Treating sinusitis: Politically incorrect drug resistance due to Pneumococcal vaccine
Posted Apr 24 2012 8:47pm
I have treated so many patients with sinusitis in the last several weeks, I decided to review new guidelines that were issued by the Infectious Diseases Society of America (IDSA) recently on sinusitis. Wow, the changes were BIG and I had missed them. Seems the drugs I used to use don't work so well any more.
Everyone has heard about drug resistance. We had to watch a movie about it in medical school in the 1970s. It was very important that we not use antibiotics with broader, more powerful antimicrobial effects than necessary. Else plagues of drug-resistant bacteria would rain down upon us, and we would run out of effective antibiotics.
I got it. Use basic, relatively narrow spectrum antibiotics unless there is a very good reason to use the bigger guns -- like your patient was so sick he might not survive if you picked the wrong drug to start.
Plus, there are very few new antibiotics in the pipeline.
What now? IDSA's #1 choice is Augmentin, a very broad spectrum combination of amoxicillin and clavulanic acid. The clavulanic acid prevents most bacterial resistance to amoxicillin. This treatment may cause more drug resistance down the road.
... both the prevalence of H. influenzae (40%– 45%) and proportion of b-lactamase–producing H. influenzae (37%–50%) (extrapolated from middle ear fluid cultures of children with acute otitis media) have markedly increased among other upper respiratory tract infections since the widespread use of conjugated pneumococcal vaccines...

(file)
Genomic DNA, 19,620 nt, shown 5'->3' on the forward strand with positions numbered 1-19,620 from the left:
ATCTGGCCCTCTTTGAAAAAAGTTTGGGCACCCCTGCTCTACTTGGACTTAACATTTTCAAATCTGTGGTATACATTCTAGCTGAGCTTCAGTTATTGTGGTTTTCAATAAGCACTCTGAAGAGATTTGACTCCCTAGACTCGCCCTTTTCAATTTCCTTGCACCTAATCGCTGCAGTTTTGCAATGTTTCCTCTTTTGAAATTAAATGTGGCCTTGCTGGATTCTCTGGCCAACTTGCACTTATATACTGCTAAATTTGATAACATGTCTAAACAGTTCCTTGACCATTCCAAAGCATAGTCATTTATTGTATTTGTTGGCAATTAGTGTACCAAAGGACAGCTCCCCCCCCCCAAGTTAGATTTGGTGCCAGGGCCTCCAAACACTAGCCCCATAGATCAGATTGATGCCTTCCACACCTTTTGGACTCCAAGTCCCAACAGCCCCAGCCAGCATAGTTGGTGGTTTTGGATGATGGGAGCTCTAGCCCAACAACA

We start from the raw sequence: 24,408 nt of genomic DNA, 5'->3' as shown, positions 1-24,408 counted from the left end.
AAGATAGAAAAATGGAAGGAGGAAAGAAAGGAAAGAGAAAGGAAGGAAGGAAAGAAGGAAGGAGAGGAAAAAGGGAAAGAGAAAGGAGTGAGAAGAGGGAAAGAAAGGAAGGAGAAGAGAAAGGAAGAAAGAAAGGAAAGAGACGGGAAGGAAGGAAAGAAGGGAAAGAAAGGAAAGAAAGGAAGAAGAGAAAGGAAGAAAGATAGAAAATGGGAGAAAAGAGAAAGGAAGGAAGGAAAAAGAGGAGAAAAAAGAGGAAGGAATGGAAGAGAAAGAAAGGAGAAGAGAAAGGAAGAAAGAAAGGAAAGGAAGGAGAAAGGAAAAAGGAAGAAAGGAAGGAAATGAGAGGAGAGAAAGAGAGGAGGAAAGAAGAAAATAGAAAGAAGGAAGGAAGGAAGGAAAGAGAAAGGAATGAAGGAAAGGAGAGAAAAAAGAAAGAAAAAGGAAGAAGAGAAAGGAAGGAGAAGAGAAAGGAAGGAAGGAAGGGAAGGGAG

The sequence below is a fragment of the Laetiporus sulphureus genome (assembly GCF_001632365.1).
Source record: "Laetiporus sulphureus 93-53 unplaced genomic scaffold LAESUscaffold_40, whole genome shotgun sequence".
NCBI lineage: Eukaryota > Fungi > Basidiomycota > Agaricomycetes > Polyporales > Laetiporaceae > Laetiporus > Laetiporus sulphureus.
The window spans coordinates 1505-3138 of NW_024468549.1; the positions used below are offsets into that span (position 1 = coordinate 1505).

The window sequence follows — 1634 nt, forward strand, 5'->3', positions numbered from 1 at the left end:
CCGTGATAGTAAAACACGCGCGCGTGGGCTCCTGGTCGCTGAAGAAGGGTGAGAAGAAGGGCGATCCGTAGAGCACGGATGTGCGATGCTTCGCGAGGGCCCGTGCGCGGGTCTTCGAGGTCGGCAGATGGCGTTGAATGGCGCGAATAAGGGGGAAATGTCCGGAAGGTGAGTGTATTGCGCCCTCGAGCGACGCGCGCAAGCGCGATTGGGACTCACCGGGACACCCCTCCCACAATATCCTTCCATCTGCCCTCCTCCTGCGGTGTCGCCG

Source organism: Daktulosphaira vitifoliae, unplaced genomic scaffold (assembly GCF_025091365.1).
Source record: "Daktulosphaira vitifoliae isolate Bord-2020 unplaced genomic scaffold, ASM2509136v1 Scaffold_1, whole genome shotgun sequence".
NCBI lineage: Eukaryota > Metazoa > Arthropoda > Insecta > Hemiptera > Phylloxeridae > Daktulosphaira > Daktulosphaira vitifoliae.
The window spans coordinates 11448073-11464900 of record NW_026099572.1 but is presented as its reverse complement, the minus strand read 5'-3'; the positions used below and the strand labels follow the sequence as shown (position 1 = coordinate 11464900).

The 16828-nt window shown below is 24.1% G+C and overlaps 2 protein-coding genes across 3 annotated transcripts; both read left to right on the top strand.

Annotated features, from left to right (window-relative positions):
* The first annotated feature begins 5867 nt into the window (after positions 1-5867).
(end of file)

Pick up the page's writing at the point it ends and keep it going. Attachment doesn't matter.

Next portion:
Whereas S. pneumoniae was more common than H. influenzae prior to 2000, the prevalence of H. influenzae has clearly increased while that of S. pneumoniae has decreased in the post–pneumococcal vaccine era, such that currently they are approximately equal... (* See IDSA citation below)
The strains of Strep pneumoniae circulating among us have changed as a result of the Prevnar 7 vaccine, and the new strains are decidedly more drug resistant. I'd rate this vaccine's net value a big negative.
WHO and NIAID list the causes of antibiotic resistance: agricultural use is last on both lists, and vaccines fail to be mentioned.
Yet the consequences of this change in resistance patterns are profound. Now routine cases of sinusitis, earaches, strep throats and pneumonias have become significantly harder and more expensive to treat. I can't tell you the relative contributions that Prevnar 7 vaccine, prescribing errors and antibiotic feeding make to this mess. But the serious unintended consequence of Prevnar 7 (the 19A proliferation) needs to be fully grasped, and the lesson absorbed, in order to avoid making a similar mess with other vaccines.
* Casey JR, Adlowitz DG, Pichichero ME. New patterns in the otopathogens causing acute otitis media six to eight years after introduction of pneumococcal conjugate vaccine. Pediatr Infect Dis J 2010; 29:304–9.